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Air Density: Explained

Bob Chiras
Crew Chief
AllKart International

#1000 - RaceAir Pro™

RaceAir1000 Price: $479.95

Air Density is a term that we hear around the race tracks all across the United States and when I ask what the person means when they say the words Air Density I get a host of answers and I would venture to say that most of the answers have nothing to do with the meaning of the term.

Air density is a combination of two factors: barometric pressure and temperature. At 85 degrees Farenheight and at 29.92 inches of mercury for barometric pressure (at normal sea level) air density is considered to be at 100%.

Most racers consider their motors to be air pumps and many believe that air flows into the cylinder because it is being sucked into the motor through the action of the piston. A complete fallacy. Air flows into the motor because air has weight. The weight of air is called air pressure. It is 14.7 pounds per square inch at sea level.

If your motor is a Briggs and Stratton and the allowable bore diameter of your carburetor is .695 inches, which translates into .380 square inches. The math is 14.7 X .380 =5.59 pounds of pressure assuming that we had a perfect vacuum in the Briggs motor.

We can do a similar calculation for a 2-cycle motor. Let’s take a Yamaha with a Walboro carburetor. The allowable diameter of the inlet bore is .950 inches, which translates into .790 square inches. The math is 14.7 X .790= 10.42 pounds of pressure assuming that we had a perfect vacuum in the Yamaha motor.

You can do the calculations for the motor you use and find out how much pressure is being forced into your motor.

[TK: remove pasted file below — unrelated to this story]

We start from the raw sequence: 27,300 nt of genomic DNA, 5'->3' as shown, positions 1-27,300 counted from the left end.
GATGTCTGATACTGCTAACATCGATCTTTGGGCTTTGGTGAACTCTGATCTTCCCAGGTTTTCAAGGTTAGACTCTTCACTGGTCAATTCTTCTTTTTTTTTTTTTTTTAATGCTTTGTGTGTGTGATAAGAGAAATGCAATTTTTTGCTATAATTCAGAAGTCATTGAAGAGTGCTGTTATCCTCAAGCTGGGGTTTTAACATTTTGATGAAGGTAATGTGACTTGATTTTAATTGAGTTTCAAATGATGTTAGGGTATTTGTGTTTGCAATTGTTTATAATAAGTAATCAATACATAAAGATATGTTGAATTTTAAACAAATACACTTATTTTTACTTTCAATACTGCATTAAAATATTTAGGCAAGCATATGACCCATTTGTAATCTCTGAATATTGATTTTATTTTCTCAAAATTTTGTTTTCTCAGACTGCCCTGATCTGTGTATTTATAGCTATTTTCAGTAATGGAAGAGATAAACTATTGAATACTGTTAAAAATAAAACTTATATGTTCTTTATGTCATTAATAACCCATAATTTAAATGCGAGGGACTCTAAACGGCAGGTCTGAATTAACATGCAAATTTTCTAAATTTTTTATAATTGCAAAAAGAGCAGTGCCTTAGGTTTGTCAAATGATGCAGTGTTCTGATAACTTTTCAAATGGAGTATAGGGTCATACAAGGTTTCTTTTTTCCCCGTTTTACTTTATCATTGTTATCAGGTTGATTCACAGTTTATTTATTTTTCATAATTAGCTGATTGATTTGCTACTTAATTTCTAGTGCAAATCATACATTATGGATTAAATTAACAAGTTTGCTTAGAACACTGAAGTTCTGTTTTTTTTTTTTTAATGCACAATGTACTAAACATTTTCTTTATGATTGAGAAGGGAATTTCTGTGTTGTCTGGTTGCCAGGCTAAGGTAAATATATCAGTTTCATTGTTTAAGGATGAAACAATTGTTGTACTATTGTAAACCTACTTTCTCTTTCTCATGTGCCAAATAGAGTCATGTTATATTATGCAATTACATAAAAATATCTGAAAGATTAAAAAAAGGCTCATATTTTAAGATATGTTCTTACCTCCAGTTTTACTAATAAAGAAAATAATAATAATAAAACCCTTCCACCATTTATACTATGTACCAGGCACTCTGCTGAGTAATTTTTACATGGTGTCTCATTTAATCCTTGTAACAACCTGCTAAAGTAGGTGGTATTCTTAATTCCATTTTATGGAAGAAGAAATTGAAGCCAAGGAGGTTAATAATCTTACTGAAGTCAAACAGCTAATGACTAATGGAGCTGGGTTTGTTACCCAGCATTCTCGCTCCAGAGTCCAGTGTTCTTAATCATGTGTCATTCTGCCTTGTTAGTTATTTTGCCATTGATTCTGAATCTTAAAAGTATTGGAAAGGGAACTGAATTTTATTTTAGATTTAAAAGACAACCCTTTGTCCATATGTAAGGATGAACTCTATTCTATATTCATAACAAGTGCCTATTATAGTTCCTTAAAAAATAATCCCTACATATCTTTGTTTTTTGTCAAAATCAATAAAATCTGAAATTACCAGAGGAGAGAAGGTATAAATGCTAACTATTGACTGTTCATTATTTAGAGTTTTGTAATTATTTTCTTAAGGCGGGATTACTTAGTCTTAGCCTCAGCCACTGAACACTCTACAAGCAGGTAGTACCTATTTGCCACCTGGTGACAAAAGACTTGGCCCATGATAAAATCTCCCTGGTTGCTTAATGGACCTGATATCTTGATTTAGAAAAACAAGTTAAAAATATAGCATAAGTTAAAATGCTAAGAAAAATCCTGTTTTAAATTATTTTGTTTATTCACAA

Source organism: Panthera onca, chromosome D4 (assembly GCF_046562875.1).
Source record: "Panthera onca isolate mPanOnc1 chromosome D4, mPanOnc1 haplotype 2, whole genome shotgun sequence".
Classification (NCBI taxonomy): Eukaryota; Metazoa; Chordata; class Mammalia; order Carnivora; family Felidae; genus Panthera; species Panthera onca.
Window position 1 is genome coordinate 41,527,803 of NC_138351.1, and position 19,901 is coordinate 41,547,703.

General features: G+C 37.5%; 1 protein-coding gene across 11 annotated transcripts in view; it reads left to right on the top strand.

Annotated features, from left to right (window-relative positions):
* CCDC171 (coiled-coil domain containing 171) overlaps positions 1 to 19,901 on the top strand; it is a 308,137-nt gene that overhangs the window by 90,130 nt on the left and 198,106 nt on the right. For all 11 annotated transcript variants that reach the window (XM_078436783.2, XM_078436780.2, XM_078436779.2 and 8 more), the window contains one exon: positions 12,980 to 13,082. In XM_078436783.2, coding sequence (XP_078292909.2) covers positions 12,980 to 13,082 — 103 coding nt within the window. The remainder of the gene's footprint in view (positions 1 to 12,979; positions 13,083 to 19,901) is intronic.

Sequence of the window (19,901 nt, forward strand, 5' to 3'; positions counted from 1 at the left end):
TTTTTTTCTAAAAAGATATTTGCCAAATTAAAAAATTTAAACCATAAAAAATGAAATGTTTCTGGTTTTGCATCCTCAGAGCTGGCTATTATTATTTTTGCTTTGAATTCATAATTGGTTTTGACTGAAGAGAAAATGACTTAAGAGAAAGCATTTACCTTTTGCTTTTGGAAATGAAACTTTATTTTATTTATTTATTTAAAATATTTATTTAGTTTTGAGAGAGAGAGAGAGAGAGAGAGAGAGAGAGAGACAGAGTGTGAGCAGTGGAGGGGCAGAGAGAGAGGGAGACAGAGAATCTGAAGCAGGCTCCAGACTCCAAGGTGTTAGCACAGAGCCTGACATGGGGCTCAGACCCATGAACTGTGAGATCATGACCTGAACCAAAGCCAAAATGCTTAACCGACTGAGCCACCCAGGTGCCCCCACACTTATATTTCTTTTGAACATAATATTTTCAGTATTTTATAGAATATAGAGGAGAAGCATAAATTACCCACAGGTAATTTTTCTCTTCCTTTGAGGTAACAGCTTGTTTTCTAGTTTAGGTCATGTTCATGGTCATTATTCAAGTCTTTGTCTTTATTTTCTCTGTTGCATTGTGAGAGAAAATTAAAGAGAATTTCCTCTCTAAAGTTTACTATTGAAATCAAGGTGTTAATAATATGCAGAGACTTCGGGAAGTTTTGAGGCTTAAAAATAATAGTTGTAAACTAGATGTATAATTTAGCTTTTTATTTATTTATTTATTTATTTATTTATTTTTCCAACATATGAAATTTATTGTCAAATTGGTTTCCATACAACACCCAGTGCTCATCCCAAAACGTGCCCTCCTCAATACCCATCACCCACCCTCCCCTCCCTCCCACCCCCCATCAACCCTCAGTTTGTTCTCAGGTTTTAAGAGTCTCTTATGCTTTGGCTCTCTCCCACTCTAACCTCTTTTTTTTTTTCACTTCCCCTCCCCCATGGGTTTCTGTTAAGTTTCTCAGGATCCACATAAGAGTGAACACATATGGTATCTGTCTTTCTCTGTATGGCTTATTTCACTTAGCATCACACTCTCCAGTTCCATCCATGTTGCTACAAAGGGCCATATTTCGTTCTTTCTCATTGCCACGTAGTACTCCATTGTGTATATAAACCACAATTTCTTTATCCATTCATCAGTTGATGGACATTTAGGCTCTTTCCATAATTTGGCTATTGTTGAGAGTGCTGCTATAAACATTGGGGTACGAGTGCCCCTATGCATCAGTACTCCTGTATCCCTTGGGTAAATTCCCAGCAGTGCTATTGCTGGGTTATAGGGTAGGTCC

Altitude and weather systems change the air's pressure. As you go higher, the air pressure decreases from around 1,000 millibars at sea level to 500 millibars at around 18,000 feet. Most of us race at less than 1000 feet of elevation. Weather systems that bring higher or lower air pressure also affect the air's density, but not nearly as much as altitude. Air density is lowest at a high elevation on a hot day when the atmospheric pressure is low, say in Denver when a storm is moving in on a hot day. The air's density is highest at low elevations when the pressure is high and the temperature is low, such as on a sunny but extremely cold, winter's day in New Hampshire. Humidity and air density Most people who haven't studied physics or chemistry find it hard to believe that humid air is lighter, or less dense, than dry air. How many times have you heard someone tell you to add more gear on a hot humid day because it is harder to push the kart through the hot humid air. The inverse is really true, the kart flows easier through the air but the pressure needed to fill the cylinder with the proper air fuel mixture is lessened by lowered air density.

A proper air fuel ratio for our race motors is 13 parts air to one part fuel for the Yamaha 2-cycle gasoline motor and 6 parts air to 1 part alcohol for the Briggs motor. In any internal combustion motor the key is attaining the correct ratio of fuel and air to achieve the most efficient burn. The result of the optimum burn is that the piston is pushed down fast and with as much energy as possible in order to produce maximum horsepower and torque.

It is a lot less math and a lot easier to look at an air density gauge than to do the math necessary to calculate changes for each day. Our air density gauge is from Intercomp, of Minneapolis MN. It is a model 360093 and is priced at $117.00

The goal that we all strive for in racing is to achieve the perfect air/fuel mixture to get the optimum performance from the motor.

Each intake stroke allows a volume of air into the cylinder but density or weight of that volume will vary greatly from day to day. If the density or weight increases and we do not increase the fuel sufficiently the mixture will be lean and this usually means that we stick pistons. If the density decreases and we do not take away fuel we run rich and our performance is flat.